Slicing arrays and hashes

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As well as dealing with a single element from an array or hash, Perl allows us to refer to multiple elements at the same time. This is called a slice.

Array slices

When we ask for a single element from an array via a look-up, we precede the name of the array with a $ sign. This tells Perl we want a scalar.

When we're slicing an array, we precede the name of the array with a @ sign. This tells Perl that we expect to receive multiple items.

        my @big_array = ( 0 .. 200 );

        my @slice = @big_array[ 20 .. 50 ];

In the above code, @slice will be populated with the 20th through to the 50th elements from @big_array (which are the numbers 20 - 50).

We can use slices to change the values in the array:

        @big_array[ 20 .. 50 ] = ( 10 .. 20 );

or to assign values to variables:

        # assigns last four values from array to variables
        my ($a, $b, $c, $d) = @big_array[ -1 .. -4 ];

we can even use slices on the results of functions which return lists:

        my ($day, $month, $year) = (localtime())[3, 4, 5];

although in this case, notice that we don't use a @ character as we are not accessing an array.

Hash slices

Hash slices are very similar to array slices. In a hash slice, we precede the name of the hash with an @ sign as we expect to be dealing with multiple items.

        # simple hash slice
        my @values = @hash{$key1, $key2, $key3, $key4};

As with array slices we can use hash slices to change the values in the hash:

        my %age_of_friend = (
                James => 30,
                Ralph => 5,
                John => 23,
                Jane => 34,
                Maria => 26,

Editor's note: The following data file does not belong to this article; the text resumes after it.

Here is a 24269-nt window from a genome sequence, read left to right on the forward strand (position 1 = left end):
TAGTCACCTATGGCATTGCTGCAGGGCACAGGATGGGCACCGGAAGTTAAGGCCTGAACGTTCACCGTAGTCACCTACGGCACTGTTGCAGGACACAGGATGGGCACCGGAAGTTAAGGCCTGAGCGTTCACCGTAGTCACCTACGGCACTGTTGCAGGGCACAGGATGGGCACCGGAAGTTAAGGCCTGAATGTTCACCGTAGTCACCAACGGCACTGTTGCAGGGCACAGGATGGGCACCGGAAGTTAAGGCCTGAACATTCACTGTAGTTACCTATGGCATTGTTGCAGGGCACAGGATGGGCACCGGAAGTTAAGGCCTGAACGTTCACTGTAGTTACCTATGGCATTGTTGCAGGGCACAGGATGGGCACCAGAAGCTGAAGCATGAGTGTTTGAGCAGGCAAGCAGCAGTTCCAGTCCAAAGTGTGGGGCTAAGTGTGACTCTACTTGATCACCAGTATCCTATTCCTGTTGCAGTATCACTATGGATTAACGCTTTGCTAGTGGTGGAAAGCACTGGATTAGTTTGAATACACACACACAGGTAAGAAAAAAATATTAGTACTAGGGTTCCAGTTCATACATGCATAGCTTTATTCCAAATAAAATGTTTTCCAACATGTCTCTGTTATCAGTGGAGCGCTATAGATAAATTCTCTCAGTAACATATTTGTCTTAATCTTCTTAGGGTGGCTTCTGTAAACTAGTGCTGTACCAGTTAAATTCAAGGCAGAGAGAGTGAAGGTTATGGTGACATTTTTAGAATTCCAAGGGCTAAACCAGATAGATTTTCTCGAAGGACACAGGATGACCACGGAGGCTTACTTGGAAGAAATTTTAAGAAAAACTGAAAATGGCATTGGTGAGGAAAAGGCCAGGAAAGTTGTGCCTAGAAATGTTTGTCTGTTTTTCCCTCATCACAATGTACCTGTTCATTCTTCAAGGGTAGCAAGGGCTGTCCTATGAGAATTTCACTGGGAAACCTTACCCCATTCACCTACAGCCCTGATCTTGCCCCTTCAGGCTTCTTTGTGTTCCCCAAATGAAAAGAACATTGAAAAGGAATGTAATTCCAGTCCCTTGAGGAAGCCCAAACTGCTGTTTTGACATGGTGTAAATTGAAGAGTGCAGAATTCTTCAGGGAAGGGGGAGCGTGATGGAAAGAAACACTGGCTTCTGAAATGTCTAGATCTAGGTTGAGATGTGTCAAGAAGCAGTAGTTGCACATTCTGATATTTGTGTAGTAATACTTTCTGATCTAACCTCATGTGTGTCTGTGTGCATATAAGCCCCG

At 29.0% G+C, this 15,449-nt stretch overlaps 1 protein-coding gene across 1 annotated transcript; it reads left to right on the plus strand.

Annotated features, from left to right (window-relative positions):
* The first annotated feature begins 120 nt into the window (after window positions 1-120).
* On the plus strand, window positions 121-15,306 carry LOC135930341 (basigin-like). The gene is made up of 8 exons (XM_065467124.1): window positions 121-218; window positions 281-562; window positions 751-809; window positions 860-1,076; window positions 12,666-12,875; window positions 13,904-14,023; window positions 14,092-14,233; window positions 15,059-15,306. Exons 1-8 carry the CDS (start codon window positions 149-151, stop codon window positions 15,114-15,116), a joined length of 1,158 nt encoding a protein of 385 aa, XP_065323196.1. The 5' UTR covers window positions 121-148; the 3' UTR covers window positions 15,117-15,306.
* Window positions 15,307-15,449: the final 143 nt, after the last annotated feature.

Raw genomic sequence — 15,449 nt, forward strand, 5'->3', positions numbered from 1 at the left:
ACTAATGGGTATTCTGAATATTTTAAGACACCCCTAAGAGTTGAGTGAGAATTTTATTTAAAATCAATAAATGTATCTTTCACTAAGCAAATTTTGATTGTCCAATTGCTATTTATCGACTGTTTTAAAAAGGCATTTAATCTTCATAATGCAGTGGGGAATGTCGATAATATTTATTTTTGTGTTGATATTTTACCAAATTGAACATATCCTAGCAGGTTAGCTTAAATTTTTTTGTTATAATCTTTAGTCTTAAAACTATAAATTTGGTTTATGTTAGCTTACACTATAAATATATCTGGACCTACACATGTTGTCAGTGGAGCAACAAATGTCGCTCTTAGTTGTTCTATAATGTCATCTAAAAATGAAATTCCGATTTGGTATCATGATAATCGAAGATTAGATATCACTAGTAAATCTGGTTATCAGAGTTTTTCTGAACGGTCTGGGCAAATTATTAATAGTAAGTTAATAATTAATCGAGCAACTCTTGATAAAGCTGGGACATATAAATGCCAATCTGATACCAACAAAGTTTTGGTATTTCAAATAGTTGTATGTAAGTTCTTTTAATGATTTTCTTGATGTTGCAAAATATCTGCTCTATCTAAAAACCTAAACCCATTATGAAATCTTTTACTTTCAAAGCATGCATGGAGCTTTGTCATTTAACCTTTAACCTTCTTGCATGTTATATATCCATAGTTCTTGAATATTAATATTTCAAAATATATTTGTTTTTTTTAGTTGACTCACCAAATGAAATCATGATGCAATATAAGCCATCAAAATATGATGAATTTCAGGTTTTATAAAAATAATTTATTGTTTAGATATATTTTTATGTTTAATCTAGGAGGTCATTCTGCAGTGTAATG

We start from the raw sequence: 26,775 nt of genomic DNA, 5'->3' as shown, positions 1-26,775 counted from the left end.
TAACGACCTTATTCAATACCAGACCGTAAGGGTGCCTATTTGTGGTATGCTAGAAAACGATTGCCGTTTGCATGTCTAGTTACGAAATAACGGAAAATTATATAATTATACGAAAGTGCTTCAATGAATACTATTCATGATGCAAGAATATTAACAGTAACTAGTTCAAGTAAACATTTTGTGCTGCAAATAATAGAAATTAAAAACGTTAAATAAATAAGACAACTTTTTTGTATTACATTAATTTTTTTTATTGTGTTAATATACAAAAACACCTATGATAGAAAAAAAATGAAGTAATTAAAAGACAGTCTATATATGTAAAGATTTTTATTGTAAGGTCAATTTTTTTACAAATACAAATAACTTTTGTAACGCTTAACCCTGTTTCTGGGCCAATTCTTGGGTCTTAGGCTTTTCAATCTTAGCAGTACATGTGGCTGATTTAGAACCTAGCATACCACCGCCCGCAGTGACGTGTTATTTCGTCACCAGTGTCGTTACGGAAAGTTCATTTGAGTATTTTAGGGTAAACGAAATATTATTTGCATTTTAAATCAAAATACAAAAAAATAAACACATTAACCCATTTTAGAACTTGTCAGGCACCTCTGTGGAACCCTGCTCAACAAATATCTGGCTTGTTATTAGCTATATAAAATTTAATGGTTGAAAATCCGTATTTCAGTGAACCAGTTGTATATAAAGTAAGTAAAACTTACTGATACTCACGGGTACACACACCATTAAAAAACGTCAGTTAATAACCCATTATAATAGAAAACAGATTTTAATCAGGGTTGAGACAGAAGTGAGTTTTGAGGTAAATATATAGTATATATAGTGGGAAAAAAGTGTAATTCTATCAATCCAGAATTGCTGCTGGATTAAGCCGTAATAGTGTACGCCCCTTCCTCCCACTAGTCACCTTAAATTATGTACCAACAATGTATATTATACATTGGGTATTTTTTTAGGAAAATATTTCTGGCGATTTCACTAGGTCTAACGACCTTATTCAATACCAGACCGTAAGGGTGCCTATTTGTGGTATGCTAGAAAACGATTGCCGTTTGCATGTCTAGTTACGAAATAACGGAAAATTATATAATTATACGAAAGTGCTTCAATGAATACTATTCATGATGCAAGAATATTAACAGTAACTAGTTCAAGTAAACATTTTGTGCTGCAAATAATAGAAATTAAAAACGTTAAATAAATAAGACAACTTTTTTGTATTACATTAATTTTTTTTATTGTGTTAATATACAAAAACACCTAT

Bettie => 29
        );

        # James and Ralph just had their birthdays
        @age_of_friend{ qw/James Ralph/ } = (31, 6);

or assign values to variables:

        my ($maria_age, $bettie_age) = @age_of_friend{ qw/Maria Bettie/ };

A common use of hash slices is to create a look-up table for data stored in an array. As hash look-ups occur in constant time while random searches across an array occur in polynomial time, using hash slices increases the efficiency of your code.

        # The array of things we'd like to test against
        my @colours = qw/red green yellow orange white mauve blue ochre
                         pink purple gold silver grey brown steel/;

        # A list of things that might be in @colours or not
        my @find = qw/red blue green black/;

        # hashes and arrays can have the same names.
        # hash slices use curly braces {} 
        # array slices use square brackets []
        my %colours;

        # set all values in %colours from the keys in @colours to 
        # have the undefined value (but exist in the hash).
        @colours{@colours} = ();

        # We now look for @find in %colours rather than @colours.  
        foreach my $colour (@find) {
                if(exists( $colours{$colour} )) {
                        print "$colour exists\n";
                }
                else {
                        print "$colour is unknown\n";
                }
        }

The uniqueness property of hash keys can also be used to remove duplicates from a list.

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